The markets staged a relief rally this week, giving hope the bear market is coming to an end. Unfortunately, the HCM-BuyLine® remains negative and the trend is still down. This did little to affect even the short-term trend, so odds are that this rally was driven by shorts covering and maybe some speculators trying to pick up deals. By the way, there are some great deals out there. Ask yourself this question: if you bought today, would you be happy you did three years from now? I’ll give you my answer to that question using odds. The odds of the market being higher three year from now are incredibly high, and I would say even as high as 90% or better. When you look at stocks like Wells Fargo, Qualcomm, Inc., even Apple and Microsoft are looking like very strong buys. Being patient and waiting until the trend changes is important. We are in a bear market and the probability of the markets selling off even more is very high.

Approximate Cash %

ALP Growth: 73%

Dividend Sector (HCMNX)*: 53%

Dynamic Income (HCMBX)*: 100%

Income Plus (HCMEX)*: 67%

HCM Defender 500 Index (LGH)*: 62%

HCM Defender 100 Index (QQH)*: 62%

Tactical Growth (HCMGX)*: 69%

Ultra Aggressive: 85%

*Click to view top 10 holdings

We are holding a lot of cash, and I have updated the table of cash positions in our funds as well as a couple of models. As you can see and as I have been saying, we are well-positioned to take advantage of a new bull market. And yes, there will be a new bull market; the only question is when.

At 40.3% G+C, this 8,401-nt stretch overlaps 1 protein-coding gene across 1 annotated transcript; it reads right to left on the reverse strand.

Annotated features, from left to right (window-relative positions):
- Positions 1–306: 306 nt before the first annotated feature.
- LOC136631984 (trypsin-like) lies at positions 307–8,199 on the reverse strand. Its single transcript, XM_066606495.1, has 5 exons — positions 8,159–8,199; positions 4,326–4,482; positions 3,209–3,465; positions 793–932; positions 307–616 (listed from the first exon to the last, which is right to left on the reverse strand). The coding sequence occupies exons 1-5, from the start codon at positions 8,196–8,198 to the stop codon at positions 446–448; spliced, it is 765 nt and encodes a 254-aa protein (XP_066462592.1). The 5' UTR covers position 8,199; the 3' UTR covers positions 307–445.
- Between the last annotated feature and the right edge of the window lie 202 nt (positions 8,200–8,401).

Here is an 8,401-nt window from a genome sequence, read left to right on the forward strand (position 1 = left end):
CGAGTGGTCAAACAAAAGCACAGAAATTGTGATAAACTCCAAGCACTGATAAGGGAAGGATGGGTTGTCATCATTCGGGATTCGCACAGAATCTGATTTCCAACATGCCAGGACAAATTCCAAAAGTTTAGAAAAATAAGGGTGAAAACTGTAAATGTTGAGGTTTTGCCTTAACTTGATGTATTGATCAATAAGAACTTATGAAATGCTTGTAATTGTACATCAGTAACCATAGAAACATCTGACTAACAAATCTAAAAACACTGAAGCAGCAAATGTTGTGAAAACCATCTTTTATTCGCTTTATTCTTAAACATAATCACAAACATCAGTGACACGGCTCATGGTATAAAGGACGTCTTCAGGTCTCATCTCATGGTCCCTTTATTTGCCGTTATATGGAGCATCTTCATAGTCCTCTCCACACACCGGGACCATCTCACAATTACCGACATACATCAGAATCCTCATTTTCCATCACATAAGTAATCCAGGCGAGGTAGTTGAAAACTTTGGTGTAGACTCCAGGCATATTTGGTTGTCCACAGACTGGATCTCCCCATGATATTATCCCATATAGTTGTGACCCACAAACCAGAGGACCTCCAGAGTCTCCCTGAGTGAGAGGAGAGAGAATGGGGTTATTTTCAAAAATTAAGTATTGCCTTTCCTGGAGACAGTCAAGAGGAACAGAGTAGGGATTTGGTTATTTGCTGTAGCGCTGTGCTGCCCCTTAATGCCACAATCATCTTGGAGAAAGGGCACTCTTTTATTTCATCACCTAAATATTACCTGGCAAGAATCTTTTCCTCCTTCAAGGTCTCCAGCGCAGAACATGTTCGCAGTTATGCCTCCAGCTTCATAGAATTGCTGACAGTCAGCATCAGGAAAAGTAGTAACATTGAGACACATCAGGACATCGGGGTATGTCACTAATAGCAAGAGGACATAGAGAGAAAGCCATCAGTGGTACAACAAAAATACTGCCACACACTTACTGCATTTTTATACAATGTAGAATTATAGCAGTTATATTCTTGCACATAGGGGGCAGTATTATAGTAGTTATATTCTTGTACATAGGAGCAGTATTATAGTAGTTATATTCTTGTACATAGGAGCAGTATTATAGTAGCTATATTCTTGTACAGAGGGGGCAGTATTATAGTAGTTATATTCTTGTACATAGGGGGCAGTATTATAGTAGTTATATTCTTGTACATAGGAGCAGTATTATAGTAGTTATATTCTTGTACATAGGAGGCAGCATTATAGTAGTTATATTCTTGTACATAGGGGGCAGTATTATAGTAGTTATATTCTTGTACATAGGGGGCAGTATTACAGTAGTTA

The four-step process to a new bull market is: oversold, rally, retest, and finally a move above the HCM-BuyLine®. Retests are the third step in the four-step bottoming process because whether the recent bounce is going to be sustainable or not is still a very big question.

On the weekly chart of the S&P 500 you can see we are testing the 200-day moving average on a weekly basis. Could this be a classic retest of the lows set 6/17, or is there still more downside to come?

I found this chart very interesting. It shows that midterm years see a large pullback, but returns a year later are great.

Source: LPL Research Factset 1/10/22